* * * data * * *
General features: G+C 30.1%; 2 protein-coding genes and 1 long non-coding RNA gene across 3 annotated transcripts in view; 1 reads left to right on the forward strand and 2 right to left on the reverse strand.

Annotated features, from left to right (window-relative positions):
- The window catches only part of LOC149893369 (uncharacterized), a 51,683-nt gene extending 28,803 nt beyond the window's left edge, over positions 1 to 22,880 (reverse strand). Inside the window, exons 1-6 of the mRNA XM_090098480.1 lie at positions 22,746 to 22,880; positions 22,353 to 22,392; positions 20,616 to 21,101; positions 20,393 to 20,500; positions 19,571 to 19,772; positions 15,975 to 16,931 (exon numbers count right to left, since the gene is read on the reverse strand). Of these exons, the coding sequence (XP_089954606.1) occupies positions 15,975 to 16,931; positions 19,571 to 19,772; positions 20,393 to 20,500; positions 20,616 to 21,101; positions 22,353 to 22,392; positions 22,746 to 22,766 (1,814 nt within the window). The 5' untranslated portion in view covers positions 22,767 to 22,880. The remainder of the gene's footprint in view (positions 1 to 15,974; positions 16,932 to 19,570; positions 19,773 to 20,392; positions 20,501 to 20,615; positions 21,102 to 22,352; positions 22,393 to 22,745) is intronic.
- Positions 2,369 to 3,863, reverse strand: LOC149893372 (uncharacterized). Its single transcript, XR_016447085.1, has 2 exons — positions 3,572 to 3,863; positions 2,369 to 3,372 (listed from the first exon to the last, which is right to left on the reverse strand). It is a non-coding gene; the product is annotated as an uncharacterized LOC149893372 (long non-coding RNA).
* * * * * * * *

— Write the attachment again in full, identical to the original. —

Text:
General features: G+C 30.1%; 2 protein-coding genes and 1 long non-coding RNA gene across 3 annotated transcripts in view; 1 reads left to right on the forward strand and 2 right to left on the reverse strand.

Annotated features, from left to right (window-relative positions):
- The window catches only part of LOC149893369 (uncharacterized), a 51,683-nt gene extending 28,803 nt beyond the window's left edge, over positions 1 to 22,880 (reverse strand). Inside the window, exons 1-6 of the mRNA XM_090098480.1 lie at positions 22,746 to 22,880; positions 22,353 to 22,392; positions 20,616 to 21,101; positions 20,393 to 20,500; positions 19,571 to 19,772; positions 15,975 to 16,931 (exon numbers count right to left, since the gene is read on the reverse strand). Of these exons, the coding sequence (XP_089954606.1) occupies positions 15,975 to 16,931; positions 19,571 to 19,772; positions 20,393 to 20,500; positions 20,616 to 21,101; positions 22,353 to 22,392; positions 22,746 to 22,766 (1,814 nt within the window). The 5' untranslated portion in view covers positions 22,767 to 22,880. The remainder of the gene's footprint in view (positions 1 to 15,974; positions 16,932 to 19,570; positions 19,773 to 20,392; positions 20,501 to 20,615; positions 21,102 to 22,352; positions 22,393 to 22,745) is intronic.
- Positions 2,369 to 3,863, reverse strand: LOC149893372 (uncharacterized). Its single transcript, XR_016447085.1, has 2 exons — positions 3,572 to 3,863; positions 2,369 to 3,372 (listed from the first exon to the last, which is right to left on the reverse strand). It is a non-coding gene; the product is annotated as an uncharacterized LOC149893372 (long non-coding RNA).